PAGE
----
BMET Updates From Around the World

Written by Ed Hutton, EWH’s Chief Operating Officer

Rwanda:
Our local team in Rwanda recently created the Rwanda Association of Medical Engineering (RAME). Its fourth conference drew BMETs and Ministry Officials from Kenya, Uganda, Rwanda, Tanzania, and Burundi. Public hospitals and other public institutions were represented as well.  For me the exciting thing is that this conference was 100% planned and executed by the team in Rwanda.IPRC 2nd Year Students 2015

2nd Year BMET Students at IPRC

April News!

April 2015

Dear Friends of Engineering World Health:

Our students - whether they study at Duke University in North Carolina or the Lagos University Teaching Hospital in Nigeria - continue to use their engineering skills to innovate and find creative solutions to global health challenges. EWH is proud to support the exchange of knowledge among our students as we foster a worldwide network of biomedical professionals.

Check out our recent & upcoming work:

Summer Institute 2015

Engineering World Health is excited to welcome the Summer Institute Class of 2015! This year we're proud to host one of our most diverse groups yet. Out of 67 students, 34 are women and 30 are students of color. In addition, our students hail from ten countries - including the US, Australia, the UK, Canada, China, Denmark, Ghana, Guatemala, Japan, and Nigeria - and 31 universities. Our first group starts in Nicaragua on May 17!

EWH was able to give over $94,000 in scholarships to students, ensuring that the Summer Institute hosts the most innovative and dedicated students, regardless of individual ability to pay. Many thanks to the Derfner Foundation, BD, MedTech, the FJC Group, the Alice & Donald Noble Foundation, the Roddis Foundation, and the Max & Victoria Dreyfus Foundation for their generous support of EWH's Summer Institute participants.

The Starfish Foundation: Empowering Change

In exchange for posting EWH’s blog about the importance of STEM education in the developing world, the Starfish Foundation is here to share how their work improves access to education and helps end extreme poverty one student at a time.

The Starfish Foundation provides scholarship and mentoring to youth living in extreme poverty in Guayaquil, Ecuador.

The idea developed after co-founders Beth and Jenn volunteered for a year in Ecuador at a shelter for former street kids. Though many of them had the motivation to study, they lacked financial resources to be able to attend school once leaving the shelter.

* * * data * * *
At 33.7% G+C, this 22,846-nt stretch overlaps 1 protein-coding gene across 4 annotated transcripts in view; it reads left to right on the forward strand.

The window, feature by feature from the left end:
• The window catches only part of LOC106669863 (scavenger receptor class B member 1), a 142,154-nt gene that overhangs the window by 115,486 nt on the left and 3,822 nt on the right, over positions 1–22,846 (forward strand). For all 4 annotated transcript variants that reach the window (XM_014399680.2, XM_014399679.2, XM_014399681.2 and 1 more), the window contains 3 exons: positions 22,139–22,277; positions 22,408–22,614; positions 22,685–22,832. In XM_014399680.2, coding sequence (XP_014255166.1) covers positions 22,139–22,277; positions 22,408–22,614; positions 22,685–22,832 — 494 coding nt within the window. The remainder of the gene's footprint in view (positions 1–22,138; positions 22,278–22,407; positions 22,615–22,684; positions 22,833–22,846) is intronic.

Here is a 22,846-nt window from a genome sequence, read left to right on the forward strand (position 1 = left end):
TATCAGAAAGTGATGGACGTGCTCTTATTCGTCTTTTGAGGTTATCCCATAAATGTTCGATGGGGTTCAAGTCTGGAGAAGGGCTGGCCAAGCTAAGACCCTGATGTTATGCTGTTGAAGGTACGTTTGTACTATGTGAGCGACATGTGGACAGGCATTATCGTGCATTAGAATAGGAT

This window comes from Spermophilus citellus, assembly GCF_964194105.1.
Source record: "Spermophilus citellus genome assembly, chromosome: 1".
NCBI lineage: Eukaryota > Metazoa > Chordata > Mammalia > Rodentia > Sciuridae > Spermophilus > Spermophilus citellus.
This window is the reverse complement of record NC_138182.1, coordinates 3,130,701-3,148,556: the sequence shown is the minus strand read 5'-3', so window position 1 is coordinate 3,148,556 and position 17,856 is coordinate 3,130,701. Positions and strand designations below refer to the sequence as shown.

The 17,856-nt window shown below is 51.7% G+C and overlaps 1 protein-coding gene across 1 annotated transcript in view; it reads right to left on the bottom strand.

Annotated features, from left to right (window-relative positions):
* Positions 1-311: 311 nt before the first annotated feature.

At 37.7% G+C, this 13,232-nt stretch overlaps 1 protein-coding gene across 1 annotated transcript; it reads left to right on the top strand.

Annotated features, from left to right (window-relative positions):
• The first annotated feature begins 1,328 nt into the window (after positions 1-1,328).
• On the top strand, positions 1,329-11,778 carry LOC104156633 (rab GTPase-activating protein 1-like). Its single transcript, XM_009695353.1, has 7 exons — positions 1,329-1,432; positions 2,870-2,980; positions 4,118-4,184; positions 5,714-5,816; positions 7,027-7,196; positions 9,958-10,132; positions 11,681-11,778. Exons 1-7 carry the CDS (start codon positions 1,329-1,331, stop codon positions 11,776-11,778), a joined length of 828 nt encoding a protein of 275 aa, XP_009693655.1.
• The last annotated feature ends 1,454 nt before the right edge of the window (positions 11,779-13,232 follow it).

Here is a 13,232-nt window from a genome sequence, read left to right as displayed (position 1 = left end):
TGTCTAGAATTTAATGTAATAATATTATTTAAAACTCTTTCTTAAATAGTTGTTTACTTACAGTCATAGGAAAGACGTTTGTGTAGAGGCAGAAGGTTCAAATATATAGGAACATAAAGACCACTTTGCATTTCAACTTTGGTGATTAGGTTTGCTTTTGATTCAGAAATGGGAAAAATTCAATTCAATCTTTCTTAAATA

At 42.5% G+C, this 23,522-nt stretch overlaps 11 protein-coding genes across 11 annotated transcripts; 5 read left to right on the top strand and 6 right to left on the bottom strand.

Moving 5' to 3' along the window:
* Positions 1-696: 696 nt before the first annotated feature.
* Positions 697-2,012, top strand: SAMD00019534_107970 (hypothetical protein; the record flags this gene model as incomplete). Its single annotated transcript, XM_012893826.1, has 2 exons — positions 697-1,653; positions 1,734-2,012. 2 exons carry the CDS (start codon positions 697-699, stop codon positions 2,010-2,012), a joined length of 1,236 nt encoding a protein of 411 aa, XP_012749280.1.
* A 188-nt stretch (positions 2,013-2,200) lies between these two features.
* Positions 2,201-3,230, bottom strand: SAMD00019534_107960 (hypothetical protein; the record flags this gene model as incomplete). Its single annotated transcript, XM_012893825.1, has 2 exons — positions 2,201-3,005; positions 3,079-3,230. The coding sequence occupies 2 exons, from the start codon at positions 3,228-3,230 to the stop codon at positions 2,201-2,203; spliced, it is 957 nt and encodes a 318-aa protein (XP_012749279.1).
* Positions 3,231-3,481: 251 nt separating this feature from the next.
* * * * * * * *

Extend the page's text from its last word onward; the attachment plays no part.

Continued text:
Many such students cannot afford to pay for books, uniforms, and other school supplies. Though public schools in Ecuador are free, families often still struggle to provide all the necessary materials while living on minimum wage. The easiest solution is to not go to school, perpetuating the cycle of poverty. 

BMET Cambodia: Applying Classroom Skills to Real World Repairs

February and March were busy, productive months for BMET Training in Cambodia.

We were very fortunate to host Dani Forster from the UK’s The Medical Room who came to teach with us in late January and early February. With a very strong background in professional BMET Training, Dani really stretched our students in terms of their technical troubleshooting disciplines and ran a combination of theory and practical exercises. She focused on non-invasive blood pressure apparatus (both manual and automatic).

Dani Forster Teaching in Cambodia

Dani Forster Teaching BMET Cambodia Students

BMET Nigeria: Six Months of Progress

In Fall 2014, EWH launched a new BMET Training program in Nigeria, in partnership with the GE Foundation. In our first class, we are hosting 19 students from different parts of Nigeria and with different training backgrounds. The newest student, Mr. Oyeniyi, is the Maintenance Officer for the medical equipment at Dunik Medical Centre Limited (DMC), Hospital & Maternity Home. DMC is about a 30 minute drive from Lagos University Training Hospital (LUTH), where our program is located.

At the end of February, EWH’s BMET Training in Nigeria had just finished four weeks of electronics training. In March, we began a section on Circuit Reading and Troubleshooting. Dr. Carmen Walker, MD, PhD, has been an outstanding instructor.

We have also received all 12 of the workbenches and 24 stools for the Biomedical Training Center. These will go a long way toward creating a usable workshop for our students to practice their hands-on skills. Both the workbenches and the stools were constructed locally by craftsmen on the LUTH campus.

Workbenches in Nigeria

txchnologist: How a #Bee Sting Saved My Life: Poison as Medicine http://t.co/L8XdopOL1t

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